jenschmitadam: (mask)
So, I've finally gotten around to finishing A Game of Thrones by George R. R. Martin. I've had this book on my shelves for YEARS and I've started it at least three times, but I couldn't take the relentless intensity and ran away every time. Martin doesn't pull any punches ~ his world is full of danger, intrigue, and violence and he never flinches. His characters face the full brunt of risk, and there's no security. Safety is only an illusion. As a reader, I like knowing that even if bad things *appear* to happen, things will always turn out right in the end. (Yes, I am devoted to HEA.) As a reader, I take comfort in the fact that most authors only flirt with tragedy ~ bad things might happen, but there is almost always redemption and reward to follow. Martin offers no such promise. This series is brutal, grim, and uncertain.

But it's also beautiful. Incredibly beautiful.

As a writer, I can read with a certain level of distance. It used to frustrate me, this recognition that I can't sink into a story effortlessly anymore. I question everything ~ craft, motive, structure, theme ~ but in many ways I have a far greater appreciation for story, too.

In this case, that distance has made all the difference and has given me the... fortitude?... to read and fully enjoy Martin's series.

A Game of Thrones
is brilliant. Martin uses multiple PoV, with each chapter told from a different character's perspective, and yet instead of fracturing the narrative he manages to weave each thread smoothly into the fabric of the story as a whole. Every character has a distinctive voice, so there is no sense of echo or redundancy. And his timing is flawless ~ Martin doesn't have to explain or describe everything. He leaves some things off the page, and yet we're given just enough to fill in the gaps so the story flows perfectly and the sense of tension, suspense, and drama is maintained.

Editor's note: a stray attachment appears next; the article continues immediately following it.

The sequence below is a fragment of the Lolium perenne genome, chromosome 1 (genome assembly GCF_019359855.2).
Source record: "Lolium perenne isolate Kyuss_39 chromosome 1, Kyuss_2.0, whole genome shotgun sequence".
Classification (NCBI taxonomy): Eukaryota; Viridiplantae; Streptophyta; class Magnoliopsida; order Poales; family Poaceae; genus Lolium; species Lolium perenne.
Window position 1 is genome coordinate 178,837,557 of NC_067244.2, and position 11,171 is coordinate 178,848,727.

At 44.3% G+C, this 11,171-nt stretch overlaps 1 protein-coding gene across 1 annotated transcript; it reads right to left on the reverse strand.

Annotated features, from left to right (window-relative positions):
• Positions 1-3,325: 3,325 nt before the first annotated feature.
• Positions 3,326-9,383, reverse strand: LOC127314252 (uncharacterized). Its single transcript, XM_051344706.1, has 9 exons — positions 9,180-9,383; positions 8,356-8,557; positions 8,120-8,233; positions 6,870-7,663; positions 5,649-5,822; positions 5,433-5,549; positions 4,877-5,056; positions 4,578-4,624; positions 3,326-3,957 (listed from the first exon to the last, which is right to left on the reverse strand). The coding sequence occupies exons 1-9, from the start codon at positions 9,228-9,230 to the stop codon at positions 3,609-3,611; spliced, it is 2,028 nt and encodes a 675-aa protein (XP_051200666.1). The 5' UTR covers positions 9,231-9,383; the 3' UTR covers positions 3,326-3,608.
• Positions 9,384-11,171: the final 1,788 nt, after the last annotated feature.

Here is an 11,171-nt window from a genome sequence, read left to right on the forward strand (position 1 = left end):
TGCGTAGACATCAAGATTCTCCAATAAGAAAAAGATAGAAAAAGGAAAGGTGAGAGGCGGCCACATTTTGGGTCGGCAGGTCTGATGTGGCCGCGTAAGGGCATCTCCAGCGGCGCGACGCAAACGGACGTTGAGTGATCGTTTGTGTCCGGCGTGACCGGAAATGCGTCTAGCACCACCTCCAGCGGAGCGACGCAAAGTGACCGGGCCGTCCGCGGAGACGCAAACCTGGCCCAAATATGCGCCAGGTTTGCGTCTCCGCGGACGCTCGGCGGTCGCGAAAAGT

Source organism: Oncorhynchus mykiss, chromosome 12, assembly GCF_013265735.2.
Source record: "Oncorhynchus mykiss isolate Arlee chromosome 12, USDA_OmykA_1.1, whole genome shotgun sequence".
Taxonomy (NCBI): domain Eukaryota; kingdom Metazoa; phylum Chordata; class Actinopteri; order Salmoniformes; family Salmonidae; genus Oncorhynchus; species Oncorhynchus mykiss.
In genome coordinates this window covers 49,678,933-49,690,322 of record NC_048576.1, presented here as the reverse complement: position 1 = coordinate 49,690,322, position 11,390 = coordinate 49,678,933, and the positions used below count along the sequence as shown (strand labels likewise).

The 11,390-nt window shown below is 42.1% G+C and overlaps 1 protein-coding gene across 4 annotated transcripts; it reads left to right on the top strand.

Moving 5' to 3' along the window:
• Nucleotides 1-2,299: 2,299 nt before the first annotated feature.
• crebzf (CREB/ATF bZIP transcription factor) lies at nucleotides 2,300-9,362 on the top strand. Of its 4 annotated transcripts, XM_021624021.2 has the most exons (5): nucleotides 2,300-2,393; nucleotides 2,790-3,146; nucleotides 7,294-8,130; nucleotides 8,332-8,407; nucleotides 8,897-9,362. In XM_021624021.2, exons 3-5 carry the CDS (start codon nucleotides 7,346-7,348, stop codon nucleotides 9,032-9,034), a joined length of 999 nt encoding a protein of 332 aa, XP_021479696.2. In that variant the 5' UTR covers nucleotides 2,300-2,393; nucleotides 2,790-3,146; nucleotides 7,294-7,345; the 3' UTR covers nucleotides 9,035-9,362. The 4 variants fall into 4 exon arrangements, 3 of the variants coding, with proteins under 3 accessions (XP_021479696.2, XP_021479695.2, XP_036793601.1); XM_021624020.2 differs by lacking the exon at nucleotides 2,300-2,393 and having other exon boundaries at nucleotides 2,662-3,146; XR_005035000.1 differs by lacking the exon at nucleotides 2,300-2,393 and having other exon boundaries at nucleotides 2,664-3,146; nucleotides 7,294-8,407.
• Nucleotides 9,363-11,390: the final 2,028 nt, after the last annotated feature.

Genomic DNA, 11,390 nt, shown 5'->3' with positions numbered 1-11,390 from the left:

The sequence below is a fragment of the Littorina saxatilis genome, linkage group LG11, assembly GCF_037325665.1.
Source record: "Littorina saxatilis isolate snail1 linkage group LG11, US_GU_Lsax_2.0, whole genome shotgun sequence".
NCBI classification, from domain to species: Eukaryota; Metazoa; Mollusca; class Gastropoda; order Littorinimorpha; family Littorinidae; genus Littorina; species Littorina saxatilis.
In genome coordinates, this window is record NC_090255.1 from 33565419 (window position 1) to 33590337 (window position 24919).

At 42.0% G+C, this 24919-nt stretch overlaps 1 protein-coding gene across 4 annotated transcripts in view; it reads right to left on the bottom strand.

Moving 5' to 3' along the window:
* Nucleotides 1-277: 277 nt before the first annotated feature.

This world is complex without feeling contrived. The characters feel authentic and dimensional. Moral ambiguity adds a layer of credibility and interest as we watch the characters wrangle with their consciences (if they have them) and the consequences of their choices (even if they don't.)

I've just started A Clash of Kings. I find myself marvelling at Martin's craftsmanship while wondering what will happen next. I dread the next page, and yet I can't wait to turn it.

jenschmitadam: (Default)
WHITE SWAN, BLACK SWAN by Adrienne Sharp

This is a loosely connected series of short stories revolving around professional ballet. While each story is self-contained, some characters make encore appearances and over the course of the book a chaotic meta-narrative emerges.

These are stories of broken romances, broken dancers, broken hearts, broken dreams. And yet each story captures and reflects the beauty, elegance and sheer passion of ballet.

While the stories themselves are fictional (though famous dancers like Balanchine, Nureyev, Fonteyn, Farrell, Godunov and Baryshnikov appear as characters), they glitter with an intimate authenticity that renders them deeply compelling and unforgettable. Although they reveal the tarnished edges of the gilded ballet ideal and crumble the illusions of perfection, what remains at the end is the pure heart of the dance. Despite the bleak tone, the bitterness and regret and despair that plagues some of the characters throughout the stories, their dedication to dance fills the pages with a core of beauty and hope.

Sharp's writing is beautiful and her sense of timing is quite clever ~ she lends an appropriate rhythm to every story; whether it's the speed and staccato of a grand allegro or the lilting grace of an adagio, every story feels like a dance.


jenschmitadam: (Default)

May 2011

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